Major Forrest

Major Forrest looms over my childhood much as the Messines Ridge must have loomed over his infantry division during the Battle of Passchendaele in 1916. 

It’s perhaps more than a coincidence that Major Forrest spent 4 years––1966-70––attempting to teach me Latin, exactly the same amount of time he spent fighting the Germans during WW1. At this point the similarities end however. By 1918 he’d driven the Germans out of Flanders, but by 1970 I still couldn’t decline Latin nouns.

By 1966 most British schools were beginning to phase out Latin in favor of ‘weirdy-beardy’ subjects such as Physics and Chemistry, and the schools that did continue to teach Latin were beginning to experiment with new methods. There was Winnie the Pooh in Latin, and perhaps less illogically there were Asterix the Gaul comics in Latin. I even heard there was a Batman comic in Latin!

None of this modernist balderdash had the slightest effect on Major Forrest. The purity of Julius Ceasar’s prose in ‘The Gallic Wars’ had been good enough for him as boy––probably during the Gallic Wars––and it would be good enough for us. Major Forrest’s strategy for conquering our ignorance of Latin verbs was exactly the same as Ceasar’s strategy with the Huns, and with Major Forrest’s own strategy against Ludendorrf:

Iron discipline and cold steel.

Each morning at 8:45 precisely we were ordered to stand to, with our pencils sharpened like javelins (pilum?), and Major Forrest led us forward into a digest of the Gallic Wars which was called First Steps in Latin. There was a Second Steps in Latin, but like the German Breastworks at Vimmy Ridge, we never got there.

The noise was hallacious. Major Forrest could be heard conjugating verbs in Portslade, two miles away. Even worse, the human toll was staggering. I never survived more than the first few minutes of the class, before stumbling into a deep crater of my imagination.

My favorite daydream involved my Auntie Shirley (she wasn’t a relative, but was married to my mother’s younger brother). She looked very like the British actress, Diana Rigg, the star of the TV show, the Avengers. She often came to our house, and I would follow her around like a lost remora from the moment she arrived to the moment she left.

Both Dianna Rigg and Auntie Shirley had jet black hair, framing heart-shaped faces, that featured slightly upturned brown eyes, and small, but gentle mouths that would easily spread into impish grins. They dressed slightly differently though. In her role as private eye Emma Peel, Dianna Rigg would often wear skin-tight, one-piece leather overalls. Auntie Shirley, on the other hand, favored pastel colored cardigans and tweed skirts. What daydreams I had! Auntie Shirley, dressed in her lavender twin-set, would track down evil scientists, while I would be her sidekick, John Steed, saving the world with my immaculate manners.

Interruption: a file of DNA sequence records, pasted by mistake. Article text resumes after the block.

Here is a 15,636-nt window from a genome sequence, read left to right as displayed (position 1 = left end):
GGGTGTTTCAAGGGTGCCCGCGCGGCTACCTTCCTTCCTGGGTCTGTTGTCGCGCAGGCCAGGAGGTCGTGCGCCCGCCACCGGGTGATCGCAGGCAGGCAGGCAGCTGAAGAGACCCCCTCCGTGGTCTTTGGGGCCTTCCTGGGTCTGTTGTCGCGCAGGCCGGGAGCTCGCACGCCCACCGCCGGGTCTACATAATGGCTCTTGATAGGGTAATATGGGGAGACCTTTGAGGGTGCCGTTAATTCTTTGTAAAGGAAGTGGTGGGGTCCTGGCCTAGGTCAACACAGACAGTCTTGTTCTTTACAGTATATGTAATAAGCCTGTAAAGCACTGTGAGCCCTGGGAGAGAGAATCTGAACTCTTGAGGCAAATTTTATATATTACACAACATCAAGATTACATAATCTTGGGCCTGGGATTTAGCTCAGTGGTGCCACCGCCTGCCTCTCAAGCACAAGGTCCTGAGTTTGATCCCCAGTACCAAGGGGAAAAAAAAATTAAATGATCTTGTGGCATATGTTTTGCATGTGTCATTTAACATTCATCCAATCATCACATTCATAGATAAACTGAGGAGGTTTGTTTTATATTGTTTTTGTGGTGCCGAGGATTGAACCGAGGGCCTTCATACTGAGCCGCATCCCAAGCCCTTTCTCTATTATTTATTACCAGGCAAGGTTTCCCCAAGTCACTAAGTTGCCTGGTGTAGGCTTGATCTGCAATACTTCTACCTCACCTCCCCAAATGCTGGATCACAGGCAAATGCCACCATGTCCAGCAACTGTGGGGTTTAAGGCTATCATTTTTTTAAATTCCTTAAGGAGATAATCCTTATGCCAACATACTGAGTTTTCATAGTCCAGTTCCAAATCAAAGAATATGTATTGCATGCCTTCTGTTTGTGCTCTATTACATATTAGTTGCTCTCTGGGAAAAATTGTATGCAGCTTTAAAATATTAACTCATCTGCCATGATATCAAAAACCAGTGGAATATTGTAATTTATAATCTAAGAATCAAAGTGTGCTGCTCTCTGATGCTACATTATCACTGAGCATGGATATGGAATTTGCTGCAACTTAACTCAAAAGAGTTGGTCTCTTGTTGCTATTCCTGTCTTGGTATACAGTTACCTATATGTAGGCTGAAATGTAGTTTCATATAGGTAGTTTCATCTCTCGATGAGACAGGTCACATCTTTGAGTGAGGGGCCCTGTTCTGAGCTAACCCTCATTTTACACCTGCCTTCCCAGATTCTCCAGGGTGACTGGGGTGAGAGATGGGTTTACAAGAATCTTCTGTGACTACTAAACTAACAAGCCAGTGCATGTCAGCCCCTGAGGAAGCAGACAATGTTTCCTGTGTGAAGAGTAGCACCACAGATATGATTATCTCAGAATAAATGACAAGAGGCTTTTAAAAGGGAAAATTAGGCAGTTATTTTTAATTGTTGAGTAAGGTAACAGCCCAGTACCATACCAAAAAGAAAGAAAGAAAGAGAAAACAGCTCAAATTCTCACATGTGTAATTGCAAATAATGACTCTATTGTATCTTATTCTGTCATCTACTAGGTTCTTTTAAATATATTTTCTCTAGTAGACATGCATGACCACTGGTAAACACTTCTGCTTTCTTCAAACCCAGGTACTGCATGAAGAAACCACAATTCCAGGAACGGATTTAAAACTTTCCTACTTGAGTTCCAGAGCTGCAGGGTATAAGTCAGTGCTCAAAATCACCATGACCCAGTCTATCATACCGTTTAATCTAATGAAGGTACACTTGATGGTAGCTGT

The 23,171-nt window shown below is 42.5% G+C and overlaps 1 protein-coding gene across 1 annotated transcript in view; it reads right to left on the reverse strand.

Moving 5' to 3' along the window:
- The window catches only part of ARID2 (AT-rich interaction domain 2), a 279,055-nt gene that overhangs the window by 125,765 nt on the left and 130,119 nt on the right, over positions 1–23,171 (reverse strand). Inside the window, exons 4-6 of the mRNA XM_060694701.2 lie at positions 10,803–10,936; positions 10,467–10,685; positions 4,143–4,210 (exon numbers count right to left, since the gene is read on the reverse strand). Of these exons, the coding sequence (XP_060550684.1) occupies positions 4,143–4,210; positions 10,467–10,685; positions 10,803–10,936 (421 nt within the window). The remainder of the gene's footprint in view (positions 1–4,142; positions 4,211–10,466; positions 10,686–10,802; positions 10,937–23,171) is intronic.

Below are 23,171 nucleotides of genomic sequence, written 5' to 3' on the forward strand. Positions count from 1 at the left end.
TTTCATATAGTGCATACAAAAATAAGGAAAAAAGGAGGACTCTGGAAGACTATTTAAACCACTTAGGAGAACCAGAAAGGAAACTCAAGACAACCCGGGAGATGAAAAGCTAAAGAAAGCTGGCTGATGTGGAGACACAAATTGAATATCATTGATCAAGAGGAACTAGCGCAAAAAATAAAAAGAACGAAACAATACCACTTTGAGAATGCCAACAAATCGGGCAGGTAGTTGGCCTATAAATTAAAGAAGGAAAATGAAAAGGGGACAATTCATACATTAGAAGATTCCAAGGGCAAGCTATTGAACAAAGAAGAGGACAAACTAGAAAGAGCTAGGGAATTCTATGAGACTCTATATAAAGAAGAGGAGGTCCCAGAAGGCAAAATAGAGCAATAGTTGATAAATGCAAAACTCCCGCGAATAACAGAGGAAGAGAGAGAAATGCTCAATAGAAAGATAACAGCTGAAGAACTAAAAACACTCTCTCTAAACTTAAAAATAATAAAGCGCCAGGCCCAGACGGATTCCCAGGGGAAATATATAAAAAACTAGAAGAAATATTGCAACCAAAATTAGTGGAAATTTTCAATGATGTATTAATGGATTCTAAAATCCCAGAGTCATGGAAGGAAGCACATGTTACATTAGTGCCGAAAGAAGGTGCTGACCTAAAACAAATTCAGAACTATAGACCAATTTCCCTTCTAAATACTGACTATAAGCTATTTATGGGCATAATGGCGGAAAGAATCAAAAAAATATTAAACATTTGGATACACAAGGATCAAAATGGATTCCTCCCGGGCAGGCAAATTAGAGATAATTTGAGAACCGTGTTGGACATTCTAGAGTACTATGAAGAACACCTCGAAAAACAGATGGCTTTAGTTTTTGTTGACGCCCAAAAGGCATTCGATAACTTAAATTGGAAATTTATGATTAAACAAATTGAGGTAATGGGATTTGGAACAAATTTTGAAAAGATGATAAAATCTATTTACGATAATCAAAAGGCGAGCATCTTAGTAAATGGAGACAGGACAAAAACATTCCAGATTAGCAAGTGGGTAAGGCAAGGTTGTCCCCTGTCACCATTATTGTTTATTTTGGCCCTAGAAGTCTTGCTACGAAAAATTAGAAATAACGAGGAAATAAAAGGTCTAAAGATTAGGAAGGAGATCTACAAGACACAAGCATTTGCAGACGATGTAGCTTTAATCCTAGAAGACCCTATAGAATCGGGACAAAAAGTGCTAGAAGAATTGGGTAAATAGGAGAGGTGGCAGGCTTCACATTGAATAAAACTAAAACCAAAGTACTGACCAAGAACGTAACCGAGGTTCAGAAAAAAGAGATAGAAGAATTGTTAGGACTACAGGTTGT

All too soon a stupendous explosion would reverberate across the no man’s land of the Lower Sixth classroom. “Briant! Pull yourself together! Decline Ceasar!”

I would mumble a few nonsense words that I hoped sounded like Latin.

“Come on, Boy,” Major Forrest would say, suddenly gentler, realizing I was terrified––and who wouldn’t be––but the attack was going well. “Come on, lad. Nominative, vocative, genitive, accusative…”

“Caesar, Caesaro, Caesari,” whispered Bill Gornall-King from just behind me.

“Don’t tell him, you buffoon!” yelled Major Forrest, no longer gentle.

There’s a story that in the heat of the Battle of Passchendaele, the archangel Michael appeared, riding a golden stallion. The British and German soldiers threw down their rifles, dropped to their knees in the mud, and gave thanks to the Almighty. There was no more fighting that day.

It’s probably a total myth, but unexplainable things did happen. Just as my friend Bill reached the vocative of Caesar the school bell rang. Its golden tones leaping from desk to desk. No angel could be as sweet as that sound. Not even Auntie Shirley’s arrival at our front door was as welcome.

There would be no more Latin that day, or at least not until Double Latin in the afternoon.

Instead there would be Algebra. 

I threw down my First Steps in Latin, collapsed face down on my desk and gave thanks to the soul of the one man who knew how to approach Julis Ceasar: Marcus Junius Brutus.